Riffing on Chris Heath’s piece from earlier this week, I think I’ve arrived at a comprehensive account of what makes architecture, through each of its various physical forms, special. There are six distinct types in all, and each is associated with different emphases in architectural design. There is the repetitive, the disorienting, the sanctified, the labyrinthatic, the dynamic, and the sacred. From this, I think I have condensed a kind of architecture, as against a mere aesthetic experience. The first form is repetitive, I call it the pietistic form. It is ornate, almost religious, given to stories and fables. Described most poignantly by a nineteenth-century French noblewoman, the madonna as reconstruction: The dark-haired lady (she likes to be called Madam) enjoys and exalts an elaborate, ornate and meditative structure built with all manner of wrought iron to her immediate need to commune with her chosen deity, the Madonna. This Renaissance-style building is symbolic of and reflective of the Madonna’s unconstrained actions: Freedom, not obedience, is the essential characteristic. To this modern interpreter, Benedictines are the Rosa Parks of architecture, as there is a sense of enmity and distrust between them and (French-wrought) nobility. The second type is disorienting, I call it modernist architecture. Even if it is full of humanistic elements, it tends to make use of quantitative and statistical techniques for rendering a building to form a form that approximates something ideal—though not necessarily the ideal community or community space, but a state of being or experience. And as modernist architecture grew in influence, modernism and 20th-century style went hand in hand. Conceived as modernism, many buildings now look out of step with today’s buildings. But the different forms of modernism might be seen as two different ways of putting the same primary process: Use everything available on hand. Reinvent the world. New money, labor power, or intelligent technology. Put it all together and make it into a beautiful architecture. The third type is sanctified, I call it butonic or mystical architecture. But the formal norm is a sober, stable enclosure around the individual (with each room being one) or a space (the Sistine Chapel is but some of the examples). Modernism, though, was not exactly a secular project, and yet many butanic buildings, including some sacred ones, stand out as sacred. The inside is sacramental or religious even if the external case is secular. This kind of sacred architecture is very diverse, but it often exists in tandem with unholiness. For instance, the inner courtyard in the Virgin Mary Chapel at Corpus Christi University, Rome, is thought to be the grandest mausoleum in all the Roman Empire and is the most expensive and most luxurious chapel in the world. All this leads to the fourth type: the labyrinthatic, and I call it my personal favorite. Such buildings avoid the uses of an all-encompassing space and shelter some isolated thought or action. They often combine it with something deep and mysterious. They often feature idiosyncratic spaces. This kind of architecture, more than its counterparts in the other four categories, has the least demand for rationalization and explanation. Rather, a labyrinthocentric experience has a spiritual effect: a kind of branching tunnel. This ideal design scheme makes architecture a potent vehicle for resolving conflict. Although freedom often ends up as a pretty beautiful thing in architectural form, the individual can often be alienating in life. In making us look, see, and go, architecture can make us more accepting. Not bad for a profession that tends to tax both mind and body. The final and hopefully most unified type is dynamic architecture. This is the category that seemed to catch Heath’s attention when he termed it “the exciting, always-changing new thing.” This is the archetypal building, the megaphone of its time. It can be both beautiful and beautiful and beautiful, depending on the beholder. From the modernist industrial-design organization to the beehive (both the bark and its hive on a bee), this category describes many familiar and very welcome urban buildings. The “nifty modern” office building is at the other end of the spectrum, a box that can be dispensed with. The forms of dynamic architecture bring together a variety of ideas, interests, and textures. They are flexible. As for Heath, the most refreshing idea that the project identifies is that cultural intensification—what NYC calls cultural renewal—must be enacted in the physical realm.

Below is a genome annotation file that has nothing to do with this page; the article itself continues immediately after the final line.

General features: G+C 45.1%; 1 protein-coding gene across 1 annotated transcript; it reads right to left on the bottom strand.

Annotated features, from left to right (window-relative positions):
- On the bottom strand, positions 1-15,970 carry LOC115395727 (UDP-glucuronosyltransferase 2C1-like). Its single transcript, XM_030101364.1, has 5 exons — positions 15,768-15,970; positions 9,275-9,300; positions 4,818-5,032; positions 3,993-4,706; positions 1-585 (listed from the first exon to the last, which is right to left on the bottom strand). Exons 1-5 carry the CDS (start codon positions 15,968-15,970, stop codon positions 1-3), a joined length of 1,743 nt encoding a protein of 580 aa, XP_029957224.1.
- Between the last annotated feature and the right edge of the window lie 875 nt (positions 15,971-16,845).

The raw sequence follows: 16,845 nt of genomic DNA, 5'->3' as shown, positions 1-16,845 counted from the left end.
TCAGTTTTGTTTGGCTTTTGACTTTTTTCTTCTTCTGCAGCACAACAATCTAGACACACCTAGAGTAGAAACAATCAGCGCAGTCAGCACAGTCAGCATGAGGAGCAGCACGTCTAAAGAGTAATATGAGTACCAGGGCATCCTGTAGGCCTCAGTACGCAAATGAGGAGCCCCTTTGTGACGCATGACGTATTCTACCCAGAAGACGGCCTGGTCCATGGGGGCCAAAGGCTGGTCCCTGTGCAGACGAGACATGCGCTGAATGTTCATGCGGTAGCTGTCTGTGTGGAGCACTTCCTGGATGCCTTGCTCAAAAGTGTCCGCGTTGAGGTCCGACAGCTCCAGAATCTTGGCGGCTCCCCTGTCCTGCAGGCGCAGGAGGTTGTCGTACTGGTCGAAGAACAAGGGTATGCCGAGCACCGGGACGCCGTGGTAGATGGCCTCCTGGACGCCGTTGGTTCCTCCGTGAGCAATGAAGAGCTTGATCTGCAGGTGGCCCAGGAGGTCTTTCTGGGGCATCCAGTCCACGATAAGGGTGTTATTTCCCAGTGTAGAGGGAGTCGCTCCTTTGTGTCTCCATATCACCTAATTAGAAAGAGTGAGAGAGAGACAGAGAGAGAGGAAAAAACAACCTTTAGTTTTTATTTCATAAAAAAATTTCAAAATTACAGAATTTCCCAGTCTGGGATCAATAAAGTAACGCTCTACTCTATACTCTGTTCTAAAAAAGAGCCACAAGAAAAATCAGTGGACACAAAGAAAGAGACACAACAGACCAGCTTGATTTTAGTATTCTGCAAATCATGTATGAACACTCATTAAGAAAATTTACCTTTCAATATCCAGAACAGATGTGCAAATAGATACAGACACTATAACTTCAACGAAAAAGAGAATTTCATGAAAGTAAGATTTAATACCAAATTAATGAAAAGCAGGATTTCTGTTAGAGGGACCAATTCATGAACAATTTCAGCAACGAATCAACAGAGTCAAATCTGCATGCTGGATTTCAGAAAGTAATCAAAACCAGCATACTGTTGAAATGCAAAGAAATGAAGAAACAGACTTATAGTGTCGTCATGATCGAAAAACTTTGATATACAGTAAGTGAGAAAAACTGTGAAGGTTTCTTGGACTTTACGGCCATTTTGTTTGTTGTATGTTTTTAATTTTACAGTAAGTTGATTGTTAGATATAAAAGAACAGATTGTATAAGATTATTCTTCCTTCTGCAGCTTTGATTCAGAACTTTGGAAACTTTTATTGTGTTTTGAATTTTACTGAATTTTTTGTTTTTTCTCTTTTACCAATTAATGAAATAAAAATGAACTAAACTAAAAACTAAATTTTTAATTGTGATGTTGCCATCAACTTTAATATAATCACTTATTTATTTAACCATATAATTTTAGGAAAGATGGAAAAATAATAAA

Each year brings new trends for modern architecture. If its something you value, bing in the know can make all the difference. Here are this years 6 most prominent trends in Architecture:
- SUSTAINABILITY – Designing for sustainability isn’t anything new on the architecture scene, but the solutions architects are using are so 2019. Sustainability isn’t just about using energy-rated appliances and a few solar panels, but really considering the impact building has on the environment. With that in mind, more designers are turning to locally sourced, sustainable building materials to get started. Sustainability is being built right into the walls with more efficient fixtures and even indoor green spaces. You might not even know that your architect is a stickler for sustainability because great designers simply make it a seamless part of your build.
- SMALL SPACE LIVING – Small spaces continue to be a growing trend in 2019—including tiny cabins, petite prefabs, and breathtaking airstream transformations. Minimalism and tiny living can be great solutions for anyone trying to live a more eco-friendly lifestyle, or for those that simply don’t have an abundance of space to work with. Small space living proves that no matter how much space you have (or don’t have), there’s always room for good design.